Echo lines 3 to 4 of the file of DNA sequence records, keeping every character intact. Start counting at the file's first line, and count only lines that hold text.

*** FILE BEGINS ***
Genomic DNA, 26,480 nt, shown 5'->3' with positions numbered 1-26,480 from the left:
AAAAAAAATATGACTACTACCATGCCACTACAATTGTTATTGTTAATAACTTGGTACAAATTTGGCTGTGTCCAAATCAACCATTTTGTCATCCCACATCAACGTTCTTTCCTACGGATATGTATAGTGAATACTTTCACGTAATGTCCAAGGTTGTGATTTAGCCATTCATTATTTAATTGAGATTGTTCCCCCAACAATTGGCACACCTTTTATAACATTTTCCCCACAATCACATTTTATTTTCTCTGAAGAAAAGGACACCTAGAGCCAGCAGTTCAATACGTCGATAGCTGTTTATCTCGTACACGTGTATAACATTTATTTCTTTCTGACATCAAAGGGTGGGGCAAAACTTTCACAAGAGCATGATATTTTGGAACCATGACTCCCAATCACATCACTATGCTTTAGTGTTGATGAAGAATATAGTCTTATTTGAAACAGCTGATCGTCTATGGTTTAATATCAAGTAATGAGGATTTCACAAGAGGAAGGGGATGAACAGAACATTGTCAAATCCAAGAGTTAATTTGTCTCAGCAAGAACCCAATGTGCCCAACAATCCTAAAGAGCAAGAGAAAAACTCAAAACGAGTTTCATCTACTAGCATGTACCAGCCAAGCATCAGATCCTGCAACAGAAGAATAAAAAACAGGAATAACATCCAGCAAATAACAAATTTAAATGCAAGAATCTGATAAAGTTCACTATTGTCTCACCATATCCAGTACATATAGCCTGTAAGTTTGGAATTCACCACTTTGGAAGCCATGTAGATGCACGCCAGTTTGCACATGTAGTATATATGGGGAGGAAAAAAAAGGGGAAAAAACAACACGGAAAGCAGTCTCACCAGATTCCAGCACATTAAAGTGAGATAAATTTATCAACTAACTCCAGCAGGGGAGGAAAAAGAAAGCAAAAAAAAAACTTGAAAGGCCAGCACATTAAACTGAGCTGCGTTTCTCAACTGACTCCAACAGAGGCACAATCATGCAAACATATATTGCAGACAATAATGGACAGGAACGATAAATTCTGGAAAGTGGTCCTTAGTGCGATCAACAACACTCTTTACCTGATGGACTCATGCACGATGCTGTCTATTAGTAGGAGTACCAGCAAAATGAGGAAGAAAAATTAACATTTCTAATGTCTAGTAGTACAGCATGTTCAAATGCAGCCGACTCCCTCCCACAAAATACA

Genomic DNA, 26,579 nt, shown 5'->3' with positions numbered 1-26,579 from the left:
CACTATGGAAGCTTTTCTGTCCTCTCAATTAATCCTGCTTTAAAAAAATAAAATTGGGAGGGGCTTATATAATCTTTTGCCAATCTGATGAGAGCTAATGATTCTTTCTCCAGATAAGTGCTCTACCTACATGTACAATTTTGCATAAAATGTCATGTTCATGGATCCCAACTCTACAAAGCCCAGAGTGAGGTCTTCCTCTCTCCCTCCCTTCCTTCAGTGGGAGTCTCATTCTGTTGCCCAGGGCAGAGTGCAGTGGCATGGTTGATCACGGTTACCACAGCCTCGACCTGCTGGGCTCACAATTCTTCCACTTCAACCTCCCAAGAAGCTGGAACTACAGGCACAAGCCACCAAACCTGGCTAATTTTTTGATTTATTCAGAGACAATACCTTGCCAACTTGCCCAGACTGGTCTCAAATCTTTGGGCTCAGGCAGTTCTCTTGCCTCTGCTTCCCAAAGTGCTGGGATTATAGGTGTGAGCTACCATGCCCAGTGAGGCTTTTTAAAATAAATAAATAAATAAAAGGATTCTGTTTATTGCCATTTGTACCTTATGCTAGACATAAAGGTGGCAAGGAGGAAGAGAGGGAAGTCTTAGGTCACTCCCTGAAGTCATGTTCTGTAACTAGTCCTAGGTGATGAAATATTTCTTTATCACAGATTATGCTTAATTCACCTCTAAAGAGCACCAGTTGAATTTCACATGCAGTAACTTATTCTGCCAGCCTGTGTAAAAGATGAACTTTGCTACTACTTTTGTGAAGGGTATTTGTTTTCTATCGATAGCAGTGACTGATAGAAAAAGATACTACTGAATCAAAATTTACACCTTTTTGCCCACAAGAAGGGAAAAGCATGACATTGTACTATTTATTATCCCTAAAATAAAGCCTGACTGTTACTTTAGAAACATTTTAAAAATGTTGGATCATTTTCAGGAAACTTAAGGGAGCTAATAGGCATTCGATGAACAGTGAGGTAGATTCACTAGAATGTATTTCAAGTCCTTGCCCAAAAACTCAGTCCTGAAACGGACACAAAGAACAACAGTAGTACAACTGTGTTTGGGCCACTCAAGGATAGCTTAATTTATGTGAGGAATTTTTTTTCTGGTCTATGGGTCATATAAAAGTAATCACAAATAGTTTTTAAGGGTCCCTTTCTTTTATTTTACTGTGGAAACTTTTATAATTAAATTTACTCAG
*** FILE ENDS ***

Genomic DNA, 26,579 nt, shown 5'->3' with positions numbered 1-26,579 from the left:
CACTATGGAAGCTTTTCTGTCCTCTCAATTAATCCTGCTTTAAAAAAATAAAATTGGGAGGGGCTTATATAATCTTTTGCCAATCTGATGAGAGCTAATGATTCTTTCTCCAGATAAGTGCTCTACCTACATGTACAATTTTGCATAAAATGTCATGTTCATGGATCCCAACTCTACAAAGCCCAGAGTGAGGTCTTCCTCTCTCCCTCCCTTCCTTCAGTGGGAGTCTCATTCTGTTGCCCAGGGCAGAGTGCAGTGGCATGGTTGATCACGGTTACCACAGCCTCGACCTGCTGGGCTCACAATTCTTCCACTTCAACCTCCCAAGAAGCTGGAACTACAGGCACAAGCCACCAAACCTGGCTAATTTTTTGATTTATTCAGAGACAATACCTTGCCAACTTGCCCAGACTGGTCTCAAATCTTTGGGCTCAGGCAGTTCTCTTGCCTCTGCTTCCCAAAGTGCTGGGATTATAGGTGTGAGCTACCATGCCCAGTGAGGCTTTTTAAAATAAATAAATAAATAAAAGGATTCTGTTTATTGCCATTTGTACCTTATGCTAGACATAAAGGTGGCAAGGAGGAAGAGAGGGAAGTCTTAGGTCACTCCCTGAAGTCATGTTCTGTAACTAGTCCTAGGTGATGAAATATTTCTTTATCACAGATTATGCTTAATTCACCTCTAAAGAGCACCAGTTGAATTTCACATGCAGTAACTTATTCTGCCAGCCTGTGTAAAAGATGAACTTTGCTACTACTTTTGTGAAGGGTATTTGTTTTCTATCGATAGCAGTGACTGATAGAAAAAGATACTACTGAATCAAAATTTACACCTTTTTGCCCACAAGAAGGGAAAAGCATGACATTGTACTATTTATTATCCCTAAAATAAAGCCTGACTGTTACTTTAGAAACATTTTAAAAATGTTGGATCATTTTCAGGAAACTTAAGGGAGCTAATAGGCATTCGATGAACAGTGAGGTAGATTCACTAGAATGTATTTCAAGTCCTTGCCCAAAAACTCAGTCCTGAAACGGACACAAAGAACAACAGTAGTACAACTGTGTTTGGGCCACTCAAGGATAGCTTAATTTATGTGAGGAATTTTTTTTCTGGTCTATGGGTCATATAAAAGTAATCACAAATAGTTTTTAAGGGTCCCTTTCTTTTATTTTACTGTGGAAACTTTTATAATTAAATTTACTCAG